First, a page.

Cask Strength Bourbon Whiskey
Hidden down a dark alley in a former chop shop, skilled men are quietly violating one of Evanston, Illinois' founding principles — Prohibition. Paul Hletko, master distiller at Few Spirits, is proving that bourbon isn't just a Kentucky thing.
Hletko's three-grain bourbon recipe infuses generations of southern tradition with northern rye and a touch of a malt for smoothness. Aged in custom-made oak barrels from Minnesota, Few Bourbon Whiskey has hints of plum, cherry and vanilla which give the bourbon its sweetness and balance out the notes of spicy rye, clove and pepper.
While many distilleries buy neutral grain spirit that they further distill into gin or whiskey, every drop of Few Bourbon is made by hand in Hletko's space in downtown Evanston. Hletko buys his corn from a farmers' co-op in Indiana and his barley and rye from farmers in Wisconsin. The bourbon's flavor and lingering spice — which intensify the longer they hang around — earned Few Bourbon Whiskey the Silver Medal at the San Francisco International Spirits Competition in 2012 and a score of 93 points from the Beverage Testing Institute.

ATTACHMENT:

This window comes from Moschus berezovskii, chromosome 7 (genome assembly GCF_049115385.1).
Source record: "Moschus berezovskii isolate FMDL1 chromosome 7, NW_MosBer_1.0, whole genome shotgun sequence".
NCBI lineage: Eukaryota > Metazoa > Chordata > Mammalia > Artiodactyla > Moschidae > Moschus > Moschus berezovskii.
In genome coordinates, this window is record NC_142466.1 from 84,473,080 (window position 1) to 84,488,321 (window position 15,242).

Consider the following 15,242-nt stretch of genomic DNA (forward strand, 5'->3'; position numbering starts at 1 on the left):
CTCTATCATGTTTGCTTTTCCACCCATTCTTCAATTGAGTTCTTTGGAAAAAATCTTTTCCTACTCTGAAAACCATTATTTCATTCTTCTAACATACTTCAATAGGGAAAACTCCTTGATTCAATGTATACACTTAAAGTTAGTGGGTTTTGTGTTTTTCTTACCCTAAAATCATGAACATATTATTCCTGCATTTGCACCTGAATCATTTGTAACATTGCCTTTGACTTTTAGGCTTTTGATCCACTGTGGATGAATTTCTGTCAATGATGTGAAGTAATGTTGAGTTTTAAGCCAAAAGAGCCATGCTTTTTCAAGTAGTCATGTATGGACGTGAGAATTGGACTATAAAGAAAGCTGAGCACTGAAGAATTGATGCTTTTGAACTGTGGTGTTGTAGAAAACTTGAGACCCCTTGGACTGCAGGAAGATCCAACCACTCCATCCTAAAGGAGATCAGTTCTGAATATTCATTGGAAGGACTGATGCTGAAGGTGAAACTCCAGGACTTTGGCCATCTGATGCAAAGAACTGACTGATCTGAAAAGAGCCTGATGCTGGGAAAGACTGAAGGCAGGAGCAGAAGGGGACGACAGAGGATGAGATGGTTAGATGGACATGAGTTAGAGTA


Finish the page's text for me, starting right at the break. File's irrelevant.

Frances Elizabeth Willard, founder of the Women's Christian Temperance Union, would not be amused. As one of the leading figures in the movement that brought about Prohibition — and kept Evanston dry from 1855 until 1972 — it's unlikely she'd approve of its cheeky name, either, which is sometimes written as "F.E.W. Spirits."
"People say she's rolling over in her grave," Hletko jokes. "I wouldn't know about that — the name is just a coincidence."
PROOF:117.5 (58.75% ABV)